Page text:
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How To Paint The Sky With Acrylics: 3 Techniques

If you love painting but have no idea exactly how to paint the sky with acrylics, let me help! In this blog post I’m sharing three techniques for painting very different skies. Click through for more information.

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If you love painting but have no idea exactly how to paint the sky with acrylics, let me help! In this blog post I’m sharing three techniques for painting very different skies.

The sky can seem like a tricky thing to paint, but it doesn’t have to be. The weather, season and time of day play a massive part in the colours present.

If you’re trying to convey a particular type of weather or mood in a painting, the sky can make it or break it.

Bear in mind today’s post isn’t doesn’t really cover clouds. I’m intending to write a post in the near future about different techniques for painting clouds. (I’m thinking about those white fluffy ones, which aren’t actually that white when you really look at them!)

You’ll notice, though, that the method for painting a stormy sky incorporates a technique to create heavy, dark clouds.

I’m also not going to be too exact with which paint colours to use. I want you have a go at the painting techniques rather than getting hung up on using the “right” paint colours.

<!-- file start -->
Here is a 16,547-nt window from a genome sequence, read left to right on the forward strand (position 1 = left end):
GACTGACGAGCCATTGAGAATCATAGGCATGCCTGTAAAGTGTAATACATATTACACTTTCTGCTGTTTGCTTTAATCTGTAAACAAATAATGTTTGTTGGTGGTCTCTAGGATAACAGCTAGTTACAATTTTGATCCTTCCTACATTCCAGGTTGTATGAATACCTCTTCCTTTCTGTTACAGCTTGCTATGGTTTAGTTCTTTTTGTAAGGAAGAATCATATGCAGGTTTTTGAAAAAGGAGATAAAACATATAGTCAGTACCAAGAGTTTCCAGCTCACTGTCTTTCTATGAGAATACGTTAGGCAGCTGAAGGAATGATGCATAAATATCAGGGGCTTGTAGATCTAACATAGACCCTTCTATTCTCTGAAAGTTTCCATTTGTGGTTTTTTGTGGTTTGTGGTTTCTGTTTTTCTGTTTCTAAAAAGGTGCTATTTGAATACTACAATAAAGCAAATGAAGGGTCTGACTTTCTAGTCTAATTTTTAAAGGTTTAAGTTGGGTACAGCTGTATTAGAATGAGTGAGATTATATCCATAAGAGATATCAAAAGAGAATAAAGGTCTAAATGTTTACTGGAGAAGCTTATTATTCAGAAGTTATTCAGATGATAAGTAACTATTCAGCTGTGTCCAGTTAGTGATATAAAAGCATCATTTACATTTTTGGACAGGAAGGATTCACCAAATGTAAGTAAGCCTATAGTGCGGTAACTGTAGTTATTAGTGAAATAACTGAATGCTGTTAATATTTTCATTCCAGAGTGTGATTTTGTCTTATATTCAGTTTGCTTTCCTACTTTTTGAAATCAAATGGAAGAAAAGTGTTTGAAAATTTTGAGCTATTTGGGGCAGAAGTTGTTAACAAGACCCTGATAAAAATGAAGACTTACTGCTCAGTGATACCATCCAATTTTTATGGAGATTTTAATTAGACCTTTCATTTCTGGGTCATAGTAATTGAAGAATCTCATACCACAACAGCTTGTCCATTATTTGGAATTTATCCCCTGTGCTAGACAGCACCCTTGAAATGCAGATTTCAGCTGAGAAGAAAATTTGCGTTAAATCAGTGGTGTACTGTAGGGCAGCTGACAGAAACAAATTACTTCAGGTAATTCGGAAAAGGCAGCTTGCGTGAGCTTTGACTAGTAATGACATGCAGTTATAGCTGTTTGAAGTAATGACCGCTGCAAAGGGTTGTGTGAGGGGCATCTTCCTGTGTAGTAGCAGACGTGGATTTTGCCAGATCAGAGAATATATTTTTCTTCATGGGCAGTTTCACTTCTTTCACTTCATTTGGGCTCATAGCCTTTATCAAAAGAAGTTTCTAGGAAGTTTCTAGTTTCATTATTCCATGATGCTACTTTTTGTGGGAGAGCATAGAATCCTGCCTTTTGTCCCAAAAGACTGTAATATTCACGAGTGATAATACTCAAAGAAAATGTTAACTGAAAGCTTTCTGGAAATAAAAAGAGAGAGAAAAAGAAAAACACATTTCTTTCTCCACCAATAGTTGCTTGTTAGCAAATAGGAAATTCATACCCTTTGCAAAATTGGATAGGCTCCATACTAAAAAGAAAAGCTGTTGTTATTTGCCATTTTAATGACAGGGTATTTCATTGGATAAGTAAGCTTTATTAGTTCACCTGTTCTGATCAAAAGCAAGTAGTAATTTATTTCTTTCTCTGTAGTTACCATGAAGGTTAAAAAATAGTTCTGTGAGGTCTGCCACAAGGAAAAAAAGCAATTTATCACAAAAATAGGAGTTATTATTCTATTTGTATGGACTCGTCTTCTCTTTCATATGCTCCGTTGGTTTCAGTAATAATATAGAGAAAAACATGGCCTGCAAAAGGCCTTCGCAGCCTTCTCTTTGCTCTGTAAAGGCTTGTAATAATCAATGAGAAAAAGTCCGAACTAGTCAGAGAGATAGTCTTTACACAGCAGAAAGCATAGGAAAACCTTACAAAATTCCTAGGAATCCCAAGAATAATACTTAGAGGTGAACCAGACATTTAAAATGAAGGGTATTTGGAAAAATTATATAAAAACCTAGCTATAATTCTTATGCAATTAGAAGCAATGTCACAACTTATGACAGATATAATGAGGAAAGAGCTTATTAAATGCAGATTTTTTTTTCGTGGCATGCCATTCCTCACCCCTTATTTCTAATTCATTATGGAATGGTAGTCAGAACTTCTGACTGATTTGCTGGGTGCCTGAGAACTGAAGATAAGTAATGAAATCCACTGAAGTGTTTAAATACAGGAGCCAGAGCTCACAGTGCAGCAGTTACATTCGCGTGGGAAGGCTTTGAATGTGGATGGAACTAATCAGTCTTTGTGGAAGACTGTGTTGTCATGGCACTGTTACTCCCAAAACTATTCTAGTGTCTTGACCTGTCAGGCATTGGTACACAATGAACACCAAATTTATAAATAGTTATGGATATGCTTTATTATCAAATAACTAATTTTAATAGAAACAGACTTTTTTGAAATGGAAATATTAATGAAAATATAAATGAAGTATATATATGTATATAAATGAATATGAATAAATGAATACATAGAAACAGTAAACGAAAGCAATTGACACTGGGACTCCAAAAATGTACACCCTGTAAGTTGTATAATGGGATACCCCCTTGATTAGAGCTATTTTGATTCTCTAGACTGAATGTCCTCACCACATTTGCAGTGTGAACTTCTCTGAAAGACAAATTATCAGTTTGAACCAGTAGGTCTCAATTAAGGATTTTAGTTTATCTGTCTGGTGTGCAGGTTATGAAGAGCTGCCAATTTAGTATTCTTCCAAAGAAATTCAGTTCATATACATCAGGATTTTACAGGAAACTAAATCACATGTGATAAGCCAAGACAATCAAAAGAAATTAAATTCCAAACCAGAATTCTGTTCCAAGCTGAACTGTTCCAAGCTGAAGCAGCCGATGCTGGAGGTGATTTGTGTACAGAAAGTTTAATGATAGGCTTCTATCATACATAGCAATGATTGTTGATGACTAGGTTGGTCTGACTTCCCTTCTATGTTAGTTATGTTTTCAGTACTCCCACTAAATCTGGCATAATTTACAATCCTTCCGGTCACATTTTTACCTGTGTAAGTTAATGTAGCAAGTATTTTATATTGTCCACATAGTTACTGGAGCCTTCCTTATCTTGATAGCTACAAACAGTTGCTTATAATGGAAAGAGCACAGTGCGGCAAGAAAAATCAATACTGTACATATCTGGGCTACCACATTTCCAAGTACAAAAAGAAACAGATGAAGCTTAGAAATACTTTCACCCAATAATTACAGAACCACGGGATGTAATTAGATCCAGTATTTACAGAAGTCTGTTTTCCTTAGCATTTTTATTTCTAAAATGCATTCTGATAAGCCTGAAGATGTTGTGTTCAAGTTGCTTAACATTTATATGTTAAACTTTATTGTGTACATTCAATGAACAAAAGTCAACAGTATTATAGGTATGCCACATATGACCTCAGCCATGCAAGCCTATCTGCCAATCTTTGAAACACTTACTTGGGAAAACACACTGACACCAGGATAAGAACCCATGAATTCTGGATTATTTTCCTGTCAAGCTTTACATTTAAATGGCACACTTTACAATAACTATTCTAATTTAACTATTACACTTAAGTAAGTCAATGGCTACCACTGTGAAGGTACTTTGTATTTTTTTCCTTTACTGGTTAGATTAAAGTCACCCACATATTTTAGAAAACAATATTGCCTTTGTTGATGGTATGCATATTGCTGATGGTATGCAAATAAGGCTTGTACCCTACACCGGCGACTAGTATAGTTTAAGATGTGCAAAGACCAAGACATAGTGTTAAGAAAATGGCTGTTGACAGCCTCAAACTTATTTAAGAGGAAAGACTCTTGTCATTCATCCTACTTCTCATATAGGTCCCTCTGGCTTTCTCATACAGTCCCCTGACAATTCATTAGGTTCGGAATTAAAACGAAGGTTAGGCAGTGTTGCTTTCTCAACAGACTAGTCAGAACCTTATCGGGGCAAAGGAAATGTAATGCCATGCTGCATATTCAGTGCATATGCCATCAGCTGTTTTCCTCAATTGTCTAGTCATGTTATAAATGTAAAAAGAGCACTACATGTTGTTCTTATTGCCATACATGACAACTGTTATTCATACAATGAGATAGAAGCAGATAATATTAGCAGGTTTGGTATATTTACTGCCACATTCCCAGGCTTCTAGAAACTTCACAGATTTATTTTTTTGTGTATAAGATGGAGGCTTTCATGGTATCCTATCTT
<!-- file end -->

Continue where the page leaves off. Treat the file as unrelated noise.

That way, if you don’t have a certain shade of blue, or you use craft paints that aren’t named the same as my paints, it really doesn’t matter.

So let’s take a look at how to paint the sky with acrylics.

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1. Clear and bright

This is the kind of bright blue sky you might see on a summer’s day, such as in this simple acrylic beach scene.

It’s super easy to paint with just some ultramarine (or any other blue that’s more red-toned than green-toned) and white.

  1. Working with a damp brush, mix a tiny bit of white with some blue
  2. Starting at the top of your page, paint long strokes across it. Keep the strokes as horizontal as possible
  3. As you work towards the horizon, make the blue more and more pale by adding increasing amounts of white. The blue at the horizon should be much paler than it is at the top of the page

This technique should give you a graduated sky. It’s not a problem if it’s a little streaky, as it’ll just look more realistic that way. Nature is very rarely “perfect”!

If you love painting but have no idea exactly how to paint the sky with acrylics, let me help! In this blog post I’m sharing three techniques for painting very different skies. Click through for more information.

2. Driving rain

It’s deceptively easy to paint a sky filled with driving rain, and this is a very freeing technique to use.

This is a great one if you’re too impatient to thoroughly mix your paint colours, since we actually want it to be pretty streaky!

The only thing you need to watch is the angle of your brushstrokes. They should all stay roughly the same to give the effect of rain.